'His death is on their hands' - LAPD chief blames George Floyd’s death on looters, before backtracking

The chief of the Los Angeles Police Department said today that George Floyd’s death was on the hands of the protestors arrested in the city as much as it is on the officers who killed him, before reconsidering his comments.

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Michel Moore made the comment at a press conference today alongside LA mayor Eric Garcetti. Source: 1 NEWS

LAPD boss Michel Moore spoke at a media conference with LA mayor Eric Garcetti today where he announced there were “just under 700 arrests” in Los Angeles the prior night.

“Of that, just under 70 were for looting and burglarising,” he said before linking their actions to Floyd’s death.

“His death is on their hands, as much as it is on those officers,” he added.

Mr Garcetti continued with the conference before saying Mr Moore had reconsidered some of his comments and calling him back to the podium.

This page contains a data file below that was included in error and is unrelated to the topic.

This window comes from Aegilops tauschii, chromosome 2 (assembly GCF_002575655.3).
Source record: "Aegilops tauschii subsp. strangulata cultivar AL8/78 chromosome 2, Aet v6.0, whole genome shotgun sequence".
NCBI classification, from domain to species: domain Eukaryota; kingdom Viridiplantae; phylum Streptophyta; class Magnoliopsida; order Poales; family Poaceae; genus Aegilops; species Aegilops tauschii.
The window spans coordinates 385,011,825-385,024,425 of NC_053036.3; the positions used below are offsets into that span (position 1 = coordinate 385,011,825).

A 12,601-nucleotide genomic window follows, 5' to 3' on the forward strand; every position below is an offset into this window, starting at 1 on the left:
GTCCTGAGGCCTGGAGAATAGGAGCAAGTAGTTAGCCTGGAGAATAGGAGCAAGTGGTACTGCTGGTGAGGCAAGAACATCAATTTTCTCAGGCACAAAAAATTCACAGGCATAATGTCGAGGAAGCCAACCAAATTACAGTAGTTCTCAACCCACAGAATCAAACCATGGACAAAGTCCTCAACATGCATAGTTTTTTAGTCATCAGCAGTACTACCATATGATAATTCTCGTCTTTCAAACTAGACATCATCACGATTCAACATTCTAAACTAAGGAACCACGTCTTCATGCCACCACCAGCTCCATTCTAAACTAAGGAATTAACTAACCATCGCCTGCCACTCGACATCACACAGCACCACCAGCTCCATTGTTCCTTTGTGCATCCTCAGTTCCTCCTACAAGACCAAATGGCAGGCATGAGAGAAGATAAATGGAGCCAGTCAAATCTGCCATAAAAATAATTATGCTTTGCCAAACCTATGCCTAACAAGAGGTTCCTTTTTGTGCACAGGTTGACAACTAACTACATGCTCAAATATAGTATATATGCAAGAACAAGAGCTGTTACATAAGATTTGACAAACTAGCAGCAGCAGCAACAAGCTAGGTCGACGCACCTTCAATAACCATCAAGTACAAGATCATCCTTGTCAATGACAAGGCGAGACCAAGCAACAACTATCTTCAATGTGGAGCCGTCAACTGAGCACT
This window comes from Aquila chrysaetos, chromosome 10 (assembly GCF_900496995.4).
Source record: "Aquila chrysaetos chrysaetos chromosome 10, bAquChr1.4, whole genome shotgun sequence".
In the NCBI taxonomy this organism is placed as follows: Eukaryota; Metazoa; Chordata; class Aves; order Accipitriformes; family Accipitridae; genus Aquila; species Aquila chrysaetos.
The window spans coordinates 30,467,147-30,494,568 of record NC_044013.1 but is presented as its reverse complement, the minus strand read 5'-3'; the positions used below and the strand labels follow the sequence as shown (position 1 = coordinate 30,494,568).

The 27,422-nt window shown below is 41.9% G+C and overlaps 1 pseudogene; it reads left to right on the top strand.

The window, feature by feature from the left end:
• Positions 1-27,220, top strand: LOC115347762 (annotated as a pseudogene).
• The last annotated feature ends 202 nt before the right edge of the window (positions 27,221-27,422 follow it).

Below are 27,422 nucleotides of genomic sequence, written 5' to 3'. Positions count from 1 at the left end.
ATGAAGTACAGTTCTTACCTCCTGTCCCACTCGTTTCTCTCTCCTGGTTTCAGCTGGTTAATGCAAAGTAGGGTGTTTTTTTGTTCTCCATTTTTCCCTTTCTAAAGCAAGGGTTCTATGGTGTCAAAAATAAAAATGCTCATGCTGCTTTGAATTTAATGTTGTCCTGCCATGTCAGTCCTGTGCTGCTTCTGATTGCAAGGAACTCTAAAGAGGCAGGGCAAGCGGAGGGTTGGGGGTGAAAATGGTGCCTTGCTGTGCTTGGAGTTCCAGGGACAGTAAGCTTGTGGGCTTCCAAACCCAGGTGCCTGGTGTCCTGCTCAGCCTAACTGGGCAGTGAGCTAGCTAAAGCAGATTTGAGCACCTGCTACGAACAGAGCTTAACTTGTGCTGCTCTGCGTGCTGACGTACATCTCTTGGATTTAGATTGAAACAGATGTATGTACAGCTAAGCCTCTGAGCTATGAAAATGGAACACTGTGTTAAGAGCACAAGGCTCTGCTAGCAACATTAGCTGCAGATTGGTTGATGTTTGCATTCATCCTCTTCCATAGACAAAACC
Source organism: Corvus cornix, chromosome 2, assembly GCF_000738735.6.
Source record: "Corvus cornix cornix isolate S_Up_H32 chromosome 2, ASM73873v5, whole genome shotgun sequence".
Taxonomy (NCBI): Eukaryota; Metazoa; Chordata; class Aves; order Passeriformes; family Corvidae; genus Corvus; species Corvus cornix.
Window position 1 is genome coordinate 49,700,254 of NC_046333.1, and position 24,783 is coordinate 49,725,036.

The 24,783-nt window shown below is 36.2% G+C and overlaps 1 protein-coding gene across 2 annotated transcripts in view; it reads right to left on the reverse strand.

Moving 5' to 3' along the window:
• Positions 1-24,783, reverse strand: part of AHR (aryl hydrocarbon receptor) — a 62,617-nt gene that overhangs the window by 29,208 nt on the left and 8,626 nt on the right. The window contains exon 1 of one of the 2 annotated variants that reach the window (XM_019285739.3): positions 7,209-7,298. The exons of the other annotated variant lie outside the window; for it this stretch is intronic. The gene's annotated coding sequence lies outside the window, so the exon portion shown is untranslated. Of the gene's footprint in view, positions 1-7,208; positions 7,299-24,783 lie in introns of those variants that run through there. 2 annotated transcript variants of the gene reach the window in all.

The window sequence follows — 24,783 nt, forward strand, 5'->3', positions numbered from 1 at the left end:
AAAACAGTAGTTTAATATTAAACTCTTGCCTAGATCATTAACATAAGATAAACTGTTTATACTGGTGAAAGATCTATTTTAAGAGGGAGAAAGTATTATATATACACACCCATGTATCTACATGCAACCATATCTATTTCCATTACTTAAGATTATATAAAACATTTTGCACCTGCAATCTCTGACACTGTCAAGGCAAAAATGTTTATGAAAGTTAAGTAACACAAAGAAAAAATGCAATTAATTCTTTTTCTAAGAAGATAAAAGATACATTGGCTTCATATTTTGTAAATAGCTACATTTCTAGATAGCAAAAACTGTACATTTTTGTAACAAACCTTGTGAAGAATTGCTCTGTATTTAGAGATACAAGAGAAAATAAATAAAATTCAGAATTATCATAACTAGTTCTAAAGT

“I misspoke when I said his blood was on their hands, but certainly their actions do not serve the enormity of his loss,” he said.

“What his name should stand for is the catalyst for change. I regret the remarks of that characterisation, but I don’t regret, nor will I apologise to those out there creating destruction. His memory deserves better.

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The 23-year-old was reportedly filmed robbing the store with a group of friends

“His death was at the hands of those police officers. What I saw there wasn’t right.”

National Guard soldiers were deployed in LA and other cities to back up police force.

Thieves smashed their way in more than 20 cities into stores — carrying away armloads of sneakers, clothes and electronics.

Armed members of the Guard protected Los Angeles City Hall yesterday after upheaval in the nation’s second-largest city and then rolled into suburban Santa Monica and Long Beach as throngs savaged businesses there.

Mayor Garcetti denounced the mayhem as having nothing to do with protests by those outraged by the death of Mr Floyd, a handcuffed black man seen in a video pleading for air as a white Minneapolis officer pressed a knee on his neck.

“Criminals are wrong to think that they can hijack this message, undermine this movement and divide us — they will not,” Mr Garcetti said.

The Associated Press contributed to this report